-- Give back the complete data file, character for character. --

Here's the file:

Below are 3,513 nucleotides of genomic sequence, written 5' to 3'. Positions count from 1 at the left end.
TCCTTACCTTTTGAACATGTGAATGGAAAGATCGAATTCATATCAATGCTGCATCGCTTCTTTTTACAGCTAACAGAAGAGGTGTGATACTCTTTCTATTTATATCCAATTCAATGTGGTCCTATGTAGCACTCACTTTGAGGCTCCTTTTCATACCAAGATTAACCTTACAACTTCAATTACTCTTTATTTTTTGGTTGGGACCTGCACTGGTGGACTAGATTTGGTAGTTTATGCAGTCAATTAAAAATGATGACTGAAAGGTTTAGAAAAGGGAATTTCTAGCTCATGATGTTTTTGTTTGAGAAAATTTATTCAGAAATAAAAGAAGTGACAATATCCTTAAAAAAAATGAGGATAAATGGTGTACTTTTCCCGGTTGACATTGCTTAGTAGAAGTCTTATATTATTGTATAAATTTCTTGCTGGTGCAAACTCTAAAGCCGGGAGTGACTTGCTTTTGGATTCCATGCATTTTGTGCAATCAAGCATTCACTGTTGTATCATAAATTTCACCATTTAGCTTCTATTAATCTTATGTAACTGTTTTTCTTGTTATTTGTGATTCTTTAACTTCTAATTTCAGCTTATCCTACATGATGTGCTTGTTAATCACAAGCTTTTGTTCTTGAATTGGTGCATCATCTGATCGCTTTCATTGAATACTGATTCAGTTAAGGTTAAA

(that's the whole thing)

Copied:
Below are 3,513 nucleotides of genomic sequence, written 5' to 3'. Positions count from 1 at the left end.
TCCTTACCTTTTGAACATGTGAATGGAAAGATCGAATTCATATCAATGCTGCATCGCTTCTTTTTACAGCTAACAGAAGAGGTGTGATACTCTTTCTATTTATATCCAATTCAATGTGGTCCTATGTAGCACTCACTTTGAGGCTCCTTTTCATACCAAGATTAACCTTACAACTTCAATTACTCTTTATTTTTTGGTTGGGACCTGCACTGGTGGACTAGATTTGGTAGTTTATGCAGTCAATTAAAAATGATGACTGAAAGGTTTAGAAAAGGGAATTTCTAGCTCATGATGTTTTTGTTTGAGAAAATTTATTCAGAAATAAAAGAAGTGACAATATCCTTAAAAAAAATGAGGATAAATGGTGTACTTTTCCCGGTTGACATTGCTTAGTAGAAGTCTTATATTATTGTATAAATTTCTTGCTGGTGCAAACTCTAAAGCCGGGAGTGACTTGCTTTTGGATTCCATGCATTTTGTGCAATCAAGCATTCACTGTTGTATCATAAATTTCACCATTTAGCTTCTATTAATCTTATGTAACTGTTTTTCTTGTTATTTGTGATTCTTTAACTTCTAATTTCAGCTTATCCTACATGATGTGCTTGTTAATCACAAGCTTTTGTTCTTGAATTGGTGCATCATCTGATCGCTTTCATTGAATACTGATTCAGTTAAGGTTAAA